Spokane Journal of Business

Property valuations tick higher for county

$37.2 billion total marks first gain since 2009

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The total property value in Spokane County took an upward turn in 2013 for the first time since 2009, and levy rates leveled off after edging higher every year since 2008, says Spokane County Assessor Vicki Horton.

Spokane County’s total assessed value in 2013 was $37.2 billion, up 2.3 percent from a year earlier, but still 3.9 percent below the county’s 2009 peak valuation of $38.8 billion.

Horton says she’s encouraged by the long-anticipated uptick in property values following the protracted slump in valuations due to effects of the Great Recession.

“It should be welcome news for homeowners,” she says, “especially people waiting to sell after stagnant times.”

The average 2014 property tax rate in Spokane County is $13.76 per $1,000 valuation, down 9.5 cents from a year earlier. Under the average rate, a typical assessment for a home with a taxable value of $165,000—roughly the median sales price for homes sold through the Spokane Association of Realtors’ Multiple Listing Service in 2013—would be $2,271, down $15 compared with a home of the same value a year earlier.

Assessments for 2014 property taxes are based on 2013 valuations.

The county sent out tax notices earlier this month for 224,233 parcels assessed in 2013. The first-half payments of the tax assessments are due April 30, and the second-half payments are due Oct. 31.

The county has 56 taxing districts, which includes school districts, fire districts, cities, libraries, and roads. Some taxing districts overlap with others, creating more than 200 unique tax-code areas throughout the county, Horton says.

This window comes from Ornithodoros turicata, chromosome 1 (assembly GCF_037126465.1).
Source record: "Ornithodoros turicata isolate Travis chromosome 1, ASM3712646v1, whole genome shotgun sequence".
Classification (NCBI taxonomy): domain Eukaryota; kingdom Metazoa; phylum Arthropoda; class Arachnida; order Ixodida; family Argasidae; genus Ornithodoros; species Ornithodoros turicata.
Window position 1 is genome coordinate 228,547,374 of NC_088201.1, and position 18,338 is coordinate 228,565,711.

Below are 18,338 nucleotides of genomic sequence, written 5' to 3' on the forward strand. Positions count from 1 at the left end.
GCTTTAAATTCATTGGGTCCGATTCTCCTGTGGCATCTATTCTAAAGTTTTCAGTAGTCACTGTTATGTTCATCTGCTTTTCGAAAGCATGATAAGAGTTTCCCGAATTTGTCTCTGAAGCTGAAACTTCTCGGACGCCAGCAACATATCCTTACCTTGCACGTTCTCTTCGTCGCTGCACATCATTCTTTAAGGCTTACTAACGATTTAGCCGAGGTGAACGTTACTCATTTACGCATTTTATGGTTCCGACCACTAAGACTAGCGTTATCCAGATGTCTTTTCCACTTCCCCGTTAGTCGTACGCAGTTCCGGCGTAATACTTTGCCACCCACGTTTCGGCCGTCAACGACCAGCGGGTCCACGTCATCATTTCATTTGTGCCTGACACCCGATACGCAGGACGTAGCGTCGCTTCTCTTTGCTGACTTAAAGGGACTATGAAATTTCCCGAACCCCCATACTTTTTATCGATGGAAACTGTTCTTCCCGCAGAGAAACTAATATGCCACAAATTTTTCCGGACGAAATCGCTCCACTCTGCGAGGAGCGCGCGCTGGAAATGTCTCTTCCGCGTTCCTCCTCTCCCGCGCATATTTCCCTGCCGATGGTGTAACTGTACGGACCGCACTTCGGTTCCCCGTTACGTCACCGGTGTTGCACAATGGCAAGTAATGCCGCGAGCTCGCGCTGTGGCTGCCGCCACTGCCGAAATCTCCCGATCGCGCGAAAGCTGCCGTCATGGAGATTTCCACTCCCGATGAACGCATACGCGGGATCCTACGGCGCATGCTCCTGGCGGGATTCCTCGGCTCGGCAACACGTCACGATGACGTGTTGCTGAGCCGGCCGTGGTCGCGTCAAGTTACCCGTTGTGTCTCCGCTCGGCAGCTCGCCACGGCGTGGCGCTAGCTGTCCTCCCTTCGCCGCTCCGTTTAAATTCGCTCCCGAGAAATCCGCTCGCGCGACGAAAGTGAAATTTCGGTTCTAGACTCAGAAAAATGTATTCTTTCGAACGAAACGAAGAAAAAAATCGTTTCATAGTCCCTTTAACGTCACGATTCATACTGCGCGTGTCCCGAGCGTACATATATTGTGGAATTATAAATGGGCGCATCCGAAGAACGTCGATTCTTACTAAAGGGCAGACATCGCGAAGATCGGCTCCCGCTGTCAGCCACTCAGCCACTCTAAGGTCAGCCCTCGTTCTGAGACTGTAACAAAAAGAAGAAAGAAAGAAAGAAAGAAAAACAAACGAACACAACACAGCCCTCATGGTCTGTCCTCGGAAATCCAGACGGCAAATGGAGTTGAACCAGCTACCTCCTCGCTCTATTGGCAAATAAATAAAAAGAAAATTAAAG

Levy rates can flatten or even drop as overall property values increase, because certain taxing districts don’t need to increase rates to maintain their budgets as property values within them increase, she says.

While average levy rates were level, the total 2014 tax levy for the county is $509.7 million, up 1.6 percent from a year earlier, when the total tax levy topped half a billion dollars for the first time.

“We’re a small portion of that,” Horton says of the county government’s share of the property taxes assessed, which amounts to less than 10 percent of the total tax levy.

State and local schools will receive the largest share, at 57 percent of the property taxes the county collects, followed by incorporated cities, which collectively receive 16 percent of the taxes collected. 

New construction increased for the second consecutive year in 2013, adding $377.7 million in valuation to this year’s tax rolls, which accounted for 45 percent of the year-over-year total increase in valuations.

The total new construction valuation on this year’s tax rolls, though, is still far below 2007 and 2008 tax years when the annual totals topped $1 billion for all of Spokane County.

Judging by an increase in building permits issued throughout the county in 2013 compared with a year earlier, Horton says she expects the county’s total assessed value will continue to climb during this year’s valuations.

Trends in new construction valuations generally lag a year behind building permits issued, as structures have to be 40 percent complete and weatherproofed with roofs, windows, and doors before July 31 to be added to the following year’s tax rolls, Horton says.

She says property owners appealed just over 1,000 assessed valuations for 2013, continuing a downward trend in the number of appeals since she was elected to office in 2010.

“We’ve expanded our appraisal methods to include census tracts, neighborhoods, and larger market areas” to ensure individual valuations reflect fair market values, she says, adding that the Assessor’s Office has implemented a program that improves appraiser accountability.

Meantime, staffing within the Assessor’s Office has remained constant with 42 employees, including 21 appraisers, Horton says.

Mike McLean
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Deputy Editor Mike McLean has worked his entire journalism career in the Inland Northwest. Mike, who also lives to reel in fish and crank up music, has worked for the Journal since 2006.

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